Millennial jackpot? If grandpa had pension, we have cryptocurrency

Most readers have probably heard of Bitcoin, the digital coin that dominates the cryptocurrency market. It has gained notice both because of its skyrocketing value (from less than a cent in early 2010 to around $2,600 currently) and because it is frequently a key player in hackingand black-market-related stories, from the looting of nearly half a billion dollars in coins from the Mt Gox exchange in 2014 to the recent demand for payment in Bitcoin in the WannaCry ransomware attack.

But do you know Ethereum, with a total value of coins in circulation of close to $20 billion? Bitcoin Cash, which split off from the original Bitcoin on August 1, lost about half its value within hours, then nearly quadrupled by the next day?

Or, rounding out the Big Four, Ripple -whose currency is known as XRP -which shot up to about 40 cents by mid-May from less than a cent at the end of March? Then there are over 800 lower-value and often creatively named coins among those listed on Coinmarketcap.com.

One can buy FedoraCoin (its jaunty symbol being the Justin Timberlake-approved hat), CannabisCoin (one guess what it looks like) or, to choose one of many bringing up the rear, Quartz, currently priced around three-thousandths of a cent. (Bad news for those who bought it at just under $2 at the end of May).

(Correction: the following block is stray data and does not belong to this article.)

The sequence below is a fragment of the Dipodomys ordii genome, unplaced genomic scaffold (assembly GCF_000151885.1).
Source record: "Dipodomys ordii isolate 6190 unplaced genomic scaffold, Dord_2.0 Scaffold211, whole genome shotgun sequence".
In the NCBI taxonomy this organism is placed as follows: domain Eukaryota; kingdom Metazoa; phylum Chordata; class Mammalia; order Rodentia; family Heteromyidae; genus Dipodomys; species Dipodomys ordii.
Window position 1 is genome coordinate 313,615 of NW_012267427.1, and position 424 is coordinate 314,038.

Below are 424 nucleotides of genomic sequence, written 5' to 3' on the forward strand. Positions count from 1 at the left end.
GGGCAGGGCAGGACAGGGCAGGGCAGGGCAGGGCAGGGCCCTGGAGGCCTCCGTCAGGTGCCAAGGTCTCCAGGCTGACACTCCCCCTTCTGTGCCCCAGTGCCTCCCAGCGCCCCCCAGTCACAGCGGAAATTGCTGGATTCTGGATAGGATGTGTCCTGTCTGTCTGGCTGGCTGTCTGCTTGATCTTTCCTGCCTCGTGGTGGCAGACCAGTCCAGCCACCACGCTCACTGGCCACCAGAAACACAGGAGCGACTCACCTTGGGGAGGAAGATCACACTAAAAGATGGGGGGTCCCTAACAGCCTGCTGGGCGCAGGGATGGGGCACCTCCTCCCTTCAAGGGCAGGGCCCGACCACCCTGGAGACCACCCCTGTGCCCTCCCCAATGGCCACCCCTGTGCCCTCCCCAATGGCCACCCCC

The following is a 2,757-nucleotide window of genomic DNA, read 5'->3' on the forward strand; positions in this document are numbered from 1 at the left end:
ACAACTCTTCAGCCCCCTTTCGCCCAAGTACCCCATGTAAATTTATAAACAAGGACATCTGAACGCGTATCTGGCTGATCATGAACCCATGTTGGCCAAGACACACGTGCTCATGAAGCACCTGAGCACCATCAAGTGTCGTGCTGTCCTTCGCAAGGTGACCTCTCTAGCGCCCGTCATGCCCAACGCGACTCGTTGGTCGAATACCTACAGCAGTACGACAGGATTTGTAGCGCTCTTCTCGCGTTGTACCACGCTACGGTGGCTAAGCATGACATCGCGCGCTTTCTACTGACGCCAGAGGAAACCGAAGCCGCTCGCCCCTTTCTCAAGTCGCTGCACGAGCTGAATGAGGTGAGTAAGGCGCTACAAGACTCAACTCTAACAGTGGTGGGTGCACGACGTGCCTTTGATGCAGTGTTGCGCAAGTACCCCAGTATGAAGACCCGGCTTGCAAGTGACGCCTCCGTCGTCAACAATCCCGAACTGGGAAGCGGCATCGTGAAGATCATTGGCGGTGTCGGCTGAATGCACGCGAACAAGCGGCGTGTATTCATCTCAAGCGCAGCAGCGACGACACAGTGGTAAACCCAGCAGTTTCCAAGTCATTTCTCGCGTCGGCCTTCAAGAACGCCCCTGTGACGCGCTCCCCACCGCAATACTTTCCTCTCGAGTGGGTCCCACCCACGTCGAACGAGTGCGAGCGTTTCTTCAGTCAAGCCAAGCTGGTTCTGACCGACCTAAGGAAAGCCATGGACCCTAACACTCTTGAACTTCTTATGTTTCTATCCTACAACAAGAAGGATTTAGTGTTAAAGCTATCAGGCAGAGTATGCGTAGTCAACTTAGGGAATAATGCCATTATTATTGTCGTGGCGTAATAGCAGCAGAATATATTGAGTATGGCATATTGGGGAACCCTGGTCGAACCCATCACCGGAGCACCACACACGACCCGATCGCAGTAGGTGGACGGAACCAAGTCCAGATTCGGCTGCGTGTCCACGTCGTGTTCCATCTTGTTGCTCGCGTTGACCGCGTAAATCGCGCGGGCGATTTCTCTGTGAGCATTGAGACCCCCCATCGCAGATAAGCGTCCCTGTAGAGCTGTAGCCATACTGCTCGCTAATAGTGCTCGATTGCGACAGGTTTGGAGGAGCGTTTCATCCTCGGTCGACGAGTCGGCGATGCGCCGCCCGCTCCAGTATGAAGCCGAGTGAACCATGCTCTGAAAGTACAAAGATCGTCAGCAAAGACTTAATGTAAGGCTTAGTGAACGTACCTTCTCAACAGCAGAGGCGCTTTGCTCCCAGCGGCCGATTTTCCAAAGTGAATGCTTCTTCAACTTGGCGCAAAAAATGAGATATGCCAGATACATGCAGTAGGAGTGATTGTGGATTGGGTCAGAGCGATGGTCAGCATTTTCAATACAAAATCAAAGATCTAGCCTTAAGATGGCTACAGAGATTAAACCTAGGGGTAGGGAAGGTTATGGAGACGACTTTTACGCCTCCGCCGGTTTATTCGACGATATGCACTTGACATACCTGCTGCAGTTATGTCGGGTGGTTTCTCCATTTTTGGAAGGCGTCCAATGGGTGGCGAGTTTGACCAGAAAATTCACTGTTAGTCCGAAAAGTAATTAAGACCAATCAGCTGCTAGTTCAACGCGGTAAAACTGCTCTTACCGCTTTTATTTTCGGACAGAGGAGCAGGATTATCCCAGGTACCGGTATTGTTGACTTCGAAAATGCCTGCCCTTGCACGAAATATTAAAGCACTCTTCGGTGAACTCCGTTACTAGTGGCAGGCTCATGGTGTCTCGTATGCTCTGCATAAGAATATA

After years as a niche market for technologically sophisticated anarchists and libertarians excited about a decentralised financial network not under government control, digital coins may be on the verge of going mainstream. “It’s the wild, wild West,” said Ron Ginn, 35, founder of a private photo-sharing service called Text Event Pics in St Augustine, who has taken all his money out of the stock market and put it into Ripple and real estate.”

This is like getting to invest in the internet in the ’90s. I’m very bullish, but I expect to make a couple million dollars off very little money. This is the opportunity of a lifetime. Finance is getting its internet.”

Cryptocurrency has understandable appeal to millennials who came of age during the 2008 financial crisis and are now watching the rise of anti-globalist populism threaten the stability of the international economy.

“There’s a low cost for entry, you don’t pay a lot of fees and millennials are the most tech-savvy,” said John Guarco, 22, a recent Duke graduate who, like most of the people interviewed for this article, asked that names of the coins in which he has invested not be published for fear of being targeted by hackers.

Unlike previous generations, many of these greenhorn investors don’t have pensions, are mistrustful of socking money away in mutual funds and are fully accustomed to owning digital assets that have no concrete properties.

As traditional paths to upper-middle-class stability are being blocked by debt, exorbitant housing costs and a shaky job market, these investors view cryptocurrency not only as a hedge against another Dow Jones crash, but also as the most rational – and even utopian -means of investing their money.

But there are dissenters who are less sanguine about the future of cryptocurrency, arguing that we are in the midst of the biggest bubble yet, fueled by speculative trading in Japan and South Korea, and pointing to previous Bitcoin crashes as justification for their skepticism.

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